World Maker Faire, Largest Showcase for 3D Printing
Attendees at World Maker Faire, at the New York Hall of Science (NYSCI) in Queens, N.Y. on Saturday, Sept. 29, and Sunday, Sept. 30, will get a chance in indulge their passion for 3D printing at two venues this year: the 3D Printer Village and the 3D Pavilion. The number of entries marked a new all-time high for 3D related projects, reflecting the enthusiasm for 3D printing sweeping the maker community. As more 3D printer startups enter the market and compete on price – with new offerings under $1,000 – the interest is going mainstream. In fact, attendees at World Maker Faire will be among the first to see the Replicator 2 from Brooklyn-based MakerBot, the latest offerings from Type A Machines and Solidoodle, also a Brooklyn company, and newcomer Formlabs.
"The hottest area at World Maker Faire this year is 3D printing. The number of entries we received for the 3D village and pavilion is a true indicator of the growing enthusiasm for 3D printing," said Sherry Huss, MAKE Maker-in-chief and co-founder of Maker Faire. "In the last two weeks, at least three new printers have hit the market which will be featured in our 3D pavilion. Maker Faire introduced the world to 3D printing like RepRap and increasingly has become the platform for the launch and announcement of hot new products."
World Maker Faire attendees will be treated to a 3D extravaganza – from three times the number of personal 3D printers to a diverse display of 3D printed objects including a 3D printed humanoid robot and 3D printed food. Type A Machines will be printing a geodesic dome at their exhibit. Other printer companies and their offerings include Afinia, B9Creator, Rapid Pro, Bukobot, Fablicator from K&L Services, UP!, Ultimaker, and Printrbot.
The 75+ 3D entries also include companies offering 3D design and scanning options, software for creating your own 3D designs, filament providers, accessories, and fun and functional 3D creations from motors and robots to jewelry and fashion, even performance art from ThreeForm.
"With 3D printers getting more reliable, the type of exhibit is moving from Makers coming to demonstrate their printers to people coming to show off the creative, incredible things they're building with these new tools," said John Abella, MAKE's 3D printing laureate. "To accommodate the growth and interest in 3D printing, this year the 3D printer vendors are moving to the new 3D Printing Pavilion where over a dozen of the latest 3D printer design vendors will be on-site demonstrating their newest gear."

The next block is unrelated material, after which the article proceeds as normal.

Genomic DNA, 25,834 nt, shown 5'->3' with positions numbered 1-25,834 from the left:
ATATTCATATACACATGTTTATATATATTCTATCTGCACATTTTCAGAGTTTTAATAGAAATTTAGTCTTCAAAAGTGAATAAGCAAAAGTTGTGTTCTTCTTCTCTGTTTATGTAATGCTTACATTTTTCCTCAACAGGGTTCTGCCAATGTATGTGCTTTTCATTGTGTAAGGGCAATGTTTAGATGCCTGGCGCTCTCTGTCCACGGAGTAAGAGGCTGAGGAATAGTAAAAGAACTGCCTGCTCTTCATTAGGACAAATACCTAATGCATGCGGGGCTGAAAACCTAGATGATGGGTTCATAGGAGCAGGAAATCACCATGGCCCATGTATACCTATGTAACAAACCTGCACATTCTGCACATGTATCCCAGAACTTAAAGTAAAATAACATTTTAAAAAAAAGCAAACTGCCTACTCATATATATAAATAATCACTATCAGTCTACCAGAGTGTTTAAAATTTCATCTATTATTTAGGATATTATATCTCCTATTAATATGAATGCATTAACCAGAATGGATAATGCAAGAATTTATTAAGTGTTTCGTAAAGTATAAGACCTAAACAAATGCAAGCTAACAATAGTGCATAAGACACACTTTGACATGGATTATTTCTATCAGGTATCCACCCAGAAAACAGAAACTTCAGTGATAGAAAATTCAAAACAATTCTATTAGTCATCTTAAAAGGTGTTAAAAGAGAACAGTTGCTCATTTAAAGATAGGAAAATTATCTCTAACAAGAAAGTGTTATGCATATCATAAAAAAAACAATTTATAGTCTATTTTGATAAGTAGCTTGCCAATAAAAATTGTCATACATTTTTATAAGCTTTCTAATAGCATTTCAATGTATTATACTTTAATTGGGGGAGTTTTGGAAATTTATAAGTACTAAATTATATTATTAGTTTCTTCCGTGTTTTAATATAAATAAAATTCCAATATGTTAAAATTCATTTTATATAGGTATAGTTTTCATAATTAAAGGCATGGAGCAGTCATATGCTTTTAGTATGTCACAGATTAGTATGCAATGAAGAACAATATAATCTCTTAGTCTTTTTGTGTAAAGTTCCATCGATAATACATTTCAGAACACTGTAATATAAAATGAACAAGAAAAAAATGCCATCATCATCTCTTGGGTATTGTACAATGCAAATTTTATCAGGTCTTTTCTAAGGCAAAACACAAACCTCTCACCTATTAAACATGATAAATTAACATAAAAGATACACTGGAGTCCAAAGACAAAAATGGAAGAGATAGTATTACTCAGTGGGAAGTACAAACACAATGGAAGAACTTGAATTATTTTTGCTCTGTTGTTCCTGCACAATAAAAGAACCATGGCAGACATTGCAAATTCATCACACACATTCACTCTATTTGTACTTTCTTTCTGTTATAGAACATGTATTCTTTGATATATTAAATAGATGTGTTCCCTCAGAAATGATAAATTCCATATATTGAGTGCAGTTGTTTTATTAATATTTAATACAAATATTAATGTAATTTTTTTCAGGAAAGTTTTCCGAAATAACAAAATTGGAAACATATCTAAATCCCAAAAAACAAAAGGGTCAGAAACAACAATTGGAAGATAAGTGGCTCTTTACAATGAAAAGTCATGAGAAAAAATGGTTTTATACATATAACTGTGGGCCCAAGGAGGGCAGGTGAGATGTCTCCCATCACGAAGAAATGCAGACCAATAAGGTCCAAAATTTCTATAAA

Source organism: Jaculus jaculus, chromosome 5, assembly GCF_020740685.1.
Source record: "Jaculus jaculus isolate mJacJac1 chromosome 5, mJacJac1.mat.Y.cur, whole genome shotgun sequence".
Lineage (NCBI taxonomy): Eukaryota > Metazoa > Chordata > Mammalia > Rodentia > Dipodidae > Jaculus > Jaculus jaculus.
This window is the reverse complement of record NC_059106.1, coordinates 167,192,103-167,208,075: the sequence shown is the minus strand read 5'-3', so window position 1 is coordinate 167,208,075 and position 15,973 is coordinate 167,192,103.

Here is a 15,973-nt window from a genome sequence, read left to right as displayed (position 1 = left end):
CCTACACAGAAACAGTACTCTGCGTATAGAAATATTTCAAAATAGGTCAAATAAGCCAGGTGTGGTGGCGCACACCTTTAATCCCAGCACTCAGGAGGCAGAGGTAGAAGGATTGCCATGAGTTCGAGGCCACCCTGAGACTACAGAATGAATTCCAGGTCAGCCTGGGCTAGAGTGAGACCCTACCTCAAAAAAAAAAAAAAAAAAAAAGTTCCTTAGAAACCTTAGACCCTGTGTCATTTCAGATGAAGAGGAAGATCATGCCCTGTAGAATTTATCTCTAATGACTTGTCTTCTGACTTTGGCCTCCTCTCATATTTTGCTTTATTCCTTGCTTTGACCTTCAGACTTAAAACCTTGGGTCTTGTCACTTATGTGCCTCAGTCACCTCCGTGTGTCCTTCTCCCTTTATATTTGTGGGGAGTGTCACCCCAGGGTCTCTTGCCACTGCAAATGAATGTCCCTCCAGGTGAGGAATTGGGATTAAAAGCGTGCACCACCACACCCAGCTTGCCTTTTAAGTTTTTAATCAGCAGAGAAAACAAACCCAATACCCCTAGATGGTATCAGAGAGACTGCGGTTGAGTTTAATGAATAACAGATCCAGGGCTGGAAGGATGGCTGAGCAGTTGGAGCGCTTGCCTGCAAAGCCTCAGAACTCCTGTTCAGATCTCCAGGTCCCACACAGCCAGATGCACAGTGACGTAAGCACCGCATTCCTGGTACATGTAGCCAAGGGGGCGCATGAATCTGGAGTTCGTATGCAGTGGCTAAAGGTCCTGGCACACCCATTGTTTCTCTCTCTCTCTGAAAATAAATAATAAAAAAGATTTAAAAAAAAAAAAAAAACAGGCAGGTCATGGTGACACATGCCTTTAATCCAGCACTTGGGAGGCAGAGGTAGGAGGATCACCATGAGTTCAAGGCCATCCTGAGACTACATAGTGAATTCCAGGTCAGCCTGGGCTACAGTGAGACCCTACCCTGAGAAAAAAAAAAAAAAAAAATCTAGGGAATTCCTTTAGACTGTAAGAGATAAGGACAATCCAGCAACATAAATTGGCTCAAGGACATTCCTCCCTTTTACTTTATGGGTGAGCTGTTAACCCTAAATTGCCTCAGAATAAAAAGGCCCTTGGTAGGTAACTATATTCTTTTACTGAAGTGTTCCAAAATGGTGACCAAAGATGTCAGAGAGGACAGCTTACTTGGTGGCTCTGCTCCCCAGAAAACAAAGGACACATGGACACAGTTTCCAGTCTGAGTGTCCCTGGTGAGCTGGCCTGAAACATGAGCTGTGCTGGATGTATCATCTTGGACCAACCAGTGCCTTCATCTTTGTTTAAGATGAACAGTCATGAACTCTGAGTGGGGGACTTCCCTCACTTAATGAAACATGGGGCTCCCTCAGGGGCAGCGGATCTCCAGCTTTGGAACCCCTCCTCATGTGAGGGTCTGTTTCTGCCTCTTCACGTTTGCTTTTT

As more makers consider a personal 3D printer for their workshops and the interest in 3D printers becomes more consumer-oriented, MAKE magazine will help consumers figure out the landscape and which 3D printer is the best fit for their pocketbook and tech savvy. The MAKE Ultimate Guide to 3D Printing, roundup and review of 15 3D printers hits newsstands and retail outlets Radio Shack and Micro Center, just in time for the holidays on November 20.
"We think 3D printers are going to be the 'must-have' geek gift for this holiday season," said Gareth Branwyn, editorial director for MAKE magazine. "There's a great offering of 3D printers at various price points now, and certainly makers are going to feel it's a matter of street cred to have a 3D printer in their personal fab lab. We're going to help them choose and also offer a sort of 'state of the market' for them to consider in their purchase decisions."
2011 saw unprecedented growth in the personal 3D printer market of 289% year-over-year in unit sales, according to Wohlers 2012 Additive Manufacturing and 3D Printing State of the Industry Report. Unit sales for 2011 alone were 23,265 with market leader MakerBot Industries and Bits from Bytes constituting 35% of the sales.
As the 3D market takes root, 3D printer startups are turning to non-conventional resources to fund their growth like crowdfunding website Kickstarter, the choice of 31 projects, making 3D printing the hottest category for Kickstarter. PrintrBot, marketed as "your first 3D printer," was funded to the tune of $830,800 exceeding their funding goal by 3,323%. B9Creator, a high-resolution 3D printer and Bukobot, a $599 printer, also sought funding through Kickstarter, receiving pledges well beyond their goals by 1,026% and 389% respectively.
MAKE is the first magazine and media company devoted entirely to the maker movement. Through a powerful combination of open source hardware, personal fabrication tools, and connected makers, MAKE and the maker movement are fostering sweeping changes, from the classroom to the boardroom. MAKE teaches and celebrates the personal and inspired use of technology through its flagship magazine (makezine.com/magazine), its wildly popular website (makezine.com), its online Maker Shed store (makershed.com), and Maker Faire, the Greatest Show (and Tell) on Earth (makerfaire.com). MAKE is a division of O'Reilly Media and based in Sebastopol, CA. "The maker movement has brought the pre-1970s world of basement workshops and amateur tinkering into the digital age." – The New York Times
Additional Media Resources
For downloadable photos, video and blog posts, visit the World Maker Faire Media Resources page.